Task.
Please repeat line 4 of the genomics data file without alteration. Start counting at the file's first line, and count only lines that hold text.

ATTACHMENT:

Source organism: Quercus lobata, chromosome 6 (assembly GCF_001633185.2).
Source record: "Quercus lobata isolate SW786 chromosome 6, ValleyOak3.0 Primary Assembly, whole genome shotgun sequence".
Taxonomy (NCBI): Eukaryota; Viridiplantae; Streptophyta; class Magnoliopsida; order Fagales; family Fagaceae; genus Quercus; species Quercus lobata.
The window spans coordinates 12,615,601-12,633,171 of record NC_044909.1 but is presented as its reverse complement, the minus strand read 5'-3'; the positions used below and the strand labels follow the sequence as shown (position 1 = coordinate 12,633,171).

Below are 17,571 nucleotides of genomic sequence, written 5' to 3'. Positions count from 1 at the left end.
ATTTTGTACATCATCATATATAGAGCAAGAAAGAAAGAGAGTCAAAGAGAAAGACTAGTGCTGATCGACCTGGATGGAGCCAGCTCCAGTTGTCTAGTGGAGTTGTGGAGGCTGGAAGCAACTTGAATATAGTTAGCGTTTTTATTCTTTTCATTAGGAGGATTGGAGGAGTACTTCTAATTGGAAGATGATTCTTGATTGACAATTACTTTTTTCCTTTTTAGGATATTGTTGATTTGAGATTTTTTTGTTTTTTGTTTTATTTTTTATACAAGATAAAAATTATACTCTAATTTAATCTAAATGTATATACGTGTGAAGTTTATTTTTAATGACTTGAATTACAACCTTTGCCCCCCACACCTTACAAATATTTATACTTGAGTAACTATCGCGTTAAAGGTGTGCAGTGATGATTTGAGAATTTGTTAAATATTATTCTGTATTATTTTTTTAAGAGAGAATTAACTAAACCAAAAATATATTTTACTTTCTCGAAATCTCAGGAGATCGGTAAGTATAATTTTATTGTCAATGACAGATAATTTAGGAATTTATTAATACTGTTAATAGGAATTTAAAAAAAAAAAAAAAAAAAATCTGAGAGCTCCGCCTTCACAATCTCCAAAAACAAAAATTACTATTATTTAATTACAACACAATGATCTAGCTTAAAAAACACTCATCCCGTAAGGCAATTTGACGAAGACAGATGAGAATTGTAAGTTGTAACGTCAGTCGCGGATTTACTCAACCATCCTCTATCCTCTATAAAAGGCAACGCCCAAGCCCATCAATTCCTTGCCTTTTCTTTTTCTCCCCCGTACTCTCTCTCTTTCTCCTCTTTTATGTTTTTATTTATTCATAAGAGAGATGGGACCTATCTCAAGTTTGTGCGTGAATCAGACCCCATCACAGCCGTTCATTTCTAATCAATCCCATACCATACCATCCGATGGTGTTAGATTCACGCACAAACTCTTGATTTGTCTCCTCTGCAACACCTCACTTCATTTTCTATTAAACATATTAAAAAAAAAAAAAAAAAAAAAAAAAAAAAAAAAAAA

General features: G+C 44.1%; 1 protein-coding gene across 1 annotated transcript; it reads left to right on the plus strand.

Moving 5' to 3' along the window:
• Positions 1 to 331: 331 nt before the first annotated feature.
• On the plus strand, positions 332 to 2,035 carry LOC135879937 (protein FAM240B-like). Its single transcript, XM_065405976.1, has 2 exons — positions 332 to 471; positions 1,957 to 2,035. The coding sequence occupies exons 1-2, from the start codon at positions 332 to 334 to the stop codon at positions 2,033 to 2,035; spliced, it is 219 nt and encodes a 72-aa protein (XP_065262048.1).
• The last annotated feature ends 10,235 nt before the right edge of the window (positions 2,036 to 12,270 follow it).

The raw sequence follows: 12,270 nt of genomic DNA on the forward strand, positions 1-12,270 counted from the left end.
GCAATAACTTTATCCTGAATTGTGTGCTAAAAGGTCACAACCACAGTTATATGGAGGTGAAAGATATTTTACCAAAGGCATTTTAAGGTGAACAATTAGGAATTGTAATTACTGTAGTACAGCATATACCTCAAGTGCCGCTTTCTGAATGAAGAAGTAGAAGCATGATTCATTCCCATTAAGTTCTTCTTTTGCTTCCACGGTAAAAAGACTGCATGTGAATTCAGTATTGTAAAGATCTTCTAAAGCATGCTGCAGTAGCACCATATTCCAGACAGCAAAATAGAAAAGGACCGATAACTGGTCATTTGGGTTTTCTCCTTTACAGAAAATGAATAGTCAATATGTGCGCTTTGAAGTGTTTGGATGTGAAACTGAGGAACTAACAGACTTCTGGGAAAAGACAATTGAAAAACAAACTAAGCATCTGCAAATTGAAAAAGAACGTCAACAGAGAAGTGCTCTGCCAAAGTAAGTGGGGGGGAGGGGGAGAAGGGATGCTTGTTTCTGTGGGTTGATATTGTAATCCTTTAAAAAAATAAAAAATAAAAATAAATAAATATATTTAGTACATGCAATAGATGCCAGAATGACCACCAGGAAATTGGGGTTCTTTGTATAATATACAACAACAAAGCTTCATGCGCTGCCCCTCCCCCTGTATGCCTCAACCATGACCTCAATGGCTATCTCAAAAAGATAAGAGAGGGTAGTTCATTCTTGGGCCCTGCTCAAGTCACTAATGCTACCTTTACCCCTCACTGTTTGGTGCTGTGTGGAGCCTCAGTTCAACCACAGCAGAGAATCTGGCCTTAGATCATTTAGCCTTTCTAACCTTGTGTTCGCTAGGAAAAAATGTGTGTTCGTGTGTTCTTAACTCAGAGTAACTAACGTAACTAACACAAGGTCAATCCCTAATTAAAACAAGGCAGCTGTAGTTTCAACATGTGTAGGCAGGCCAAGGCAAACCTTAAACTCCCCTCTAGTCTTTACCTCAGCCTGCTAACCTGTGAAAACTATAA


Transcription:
The window spans coordinates 12,615,601-12,633,171 of record NC_044909.1 but is presented as its reverse complement, the minus strand read 5'-3'; the positions used below and the strand labels follow the sequence as shown (position 1 = coordinate 12,633,171).